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Islander students empower girls at Kenyan school

Students from Kenya hoping for a chance to attend college include, from left, Honorinah Tole, Maureen Karimi, Faith Nzilani and Hope Lombo.  - Contributed Photo
Students from Kenya hoping for a chance to attend college include, from left, Honorinah Tole, Maureen Karimi, Faith Nzilani and Hope Lombo.
— image credit: Contributed Photo

By Arianna Moscatel and Mary Margaret Welch

Special to the Reporter

In their freshman year, Caroline Dillon, Sara Lindquist, Arianna Moscatel, Ellie Frank and Riley MacAulay started a science club called PETRI (Philanthropy, Education, Teaching, Research and Involvement) to encourage interest in science at MIHS.

The “P” spoke to the girls and Moscatel, Dillon and Lindquist decided to act on the philanthropy part of the mission. They wanted to provide scholarships to girls their age in a developing country. Their faculty sponsor is Mary Margaret Welch, a former MIHS teacher and founder of a nonprofit organization called SEAVURIA. SEAVURIA partners students and teachers in rural Kenya with Seattle-area students and teachers to study issues of global importance together. They use the lens of science, technology, engineering and math (STEM) to engage students who are mentored by local global health scientists to share data and share perspectives.

When PETRI heard about the Kenyan schools involved in SEAVURIA, they decided to collaborate to help them find girls in need of scholarships. The PETRI girls are passionate about helping girls in Kenya make their dreams come true through education. Because the girls in both regions are teenagers, they understand the struggles of becoming young adults and learning how to find their place in the world. And in spite of the economic differences, they realized their similarities could inspire friendships and learning.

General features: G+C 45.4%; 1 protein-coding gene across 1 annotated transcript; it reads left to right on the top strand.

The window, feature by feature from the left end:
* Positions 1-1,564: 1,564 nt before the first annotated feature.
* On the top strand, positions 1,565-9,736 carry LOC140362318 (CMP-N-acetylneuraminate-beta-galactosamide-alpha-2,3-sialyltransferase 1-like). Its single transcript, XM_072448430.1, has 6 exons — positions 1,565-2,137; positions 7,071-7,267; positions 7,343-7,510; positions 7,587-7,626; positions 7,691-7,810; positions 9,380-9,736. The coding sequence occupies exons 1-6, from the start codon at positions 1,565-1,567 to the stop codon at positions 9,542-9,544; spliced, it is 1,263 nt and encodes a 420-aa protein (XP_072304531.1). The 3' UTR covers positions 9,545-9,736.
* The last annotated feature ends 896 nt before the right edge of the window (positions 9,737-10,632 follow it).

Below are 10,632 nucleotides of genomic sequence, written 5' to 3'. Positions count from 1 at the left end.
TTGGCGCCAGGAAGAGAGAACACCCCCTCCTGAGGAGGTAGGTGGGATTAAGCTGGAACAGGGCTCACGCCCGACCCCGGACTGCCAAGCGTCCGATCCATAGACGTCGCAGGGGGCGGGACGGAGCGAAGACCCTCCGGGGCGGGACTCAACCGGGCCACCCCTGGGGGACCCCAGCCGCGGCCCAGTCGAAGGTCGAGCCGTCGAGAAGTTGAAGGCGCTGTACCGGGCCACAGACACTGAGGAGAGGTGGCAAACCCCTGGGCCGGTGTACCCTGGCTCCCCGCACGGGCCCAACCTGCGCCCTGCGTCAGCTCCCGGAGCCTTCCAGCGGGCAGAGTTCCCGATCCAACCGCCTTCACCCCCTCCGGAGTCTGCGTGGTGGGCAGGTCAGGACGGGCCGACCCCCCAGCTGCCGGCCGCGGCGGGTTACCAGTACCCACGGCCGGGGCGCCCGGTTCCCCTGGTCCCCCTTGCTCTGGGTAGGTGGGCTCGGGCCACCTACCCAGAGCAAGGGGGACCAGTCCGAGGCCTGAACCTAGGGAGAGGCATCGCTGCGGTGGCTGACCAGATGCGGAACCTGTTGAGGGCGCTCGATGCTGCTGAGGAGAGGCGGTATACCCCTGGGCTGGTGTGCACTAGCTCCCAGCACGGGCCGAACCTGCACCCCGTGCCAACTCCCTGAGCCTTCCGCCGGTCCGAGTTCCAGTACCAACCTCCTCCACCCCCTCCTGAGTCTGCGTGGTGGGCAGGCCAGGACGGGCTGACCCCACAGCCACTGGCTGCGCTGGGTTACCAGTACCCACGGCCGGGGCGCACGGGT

PETRI decided to help financially support the education of a few girls so they can become doctors, lawyers, athletes or anything they dream of achieving. They want to help because just like the Kenyan girls, these Mercer Island girls have hopes and dreams for their future and believe education will provide opportunities to realize those dreams. In exchange for financial support, PETRI is asking for friendship. They want to make the journey together to build relationships through the stories they share. Maybe someday they will even meet in person.

The scholarship’s name also has a special significance. Last year, PETRI met an inspirational Kenyan woman, Gladys Keitany, Ph.D., here in Seattle. Keitany has a and is researching a cure for pregnancy malaria. She was the first speaker for the PETRI club at MIHS.

Over 150 students came to hear Keitany speak during lunch. They were inspired by Keitany’s story. The scholarship is named after Keitany’s mother, Philomena Kimoi, who died last year just before Keitany defended her dissertation.

Mrs. Kimoi lived in a small village just outside of Eldoret, Kenya. She believed her children would have a better tomorrow through education.

The Mercer Island girls understand the power of education, too. They feel blessed to have grown up in a community with so many opportunities and want to give back and share their blessing.

They will review applications and select girls to receive the scholarships in January. They have earned enough money to support 10 girls and hope to earn even more before the January deadline.

They are excited to develop friendships with the girls in Kenya for years to come.

Learn more

To find out more about scholarships and other programs, go to SEAVURIA.org or contact Mary Margaret Welch at mmwelch323@gmail.com.


 

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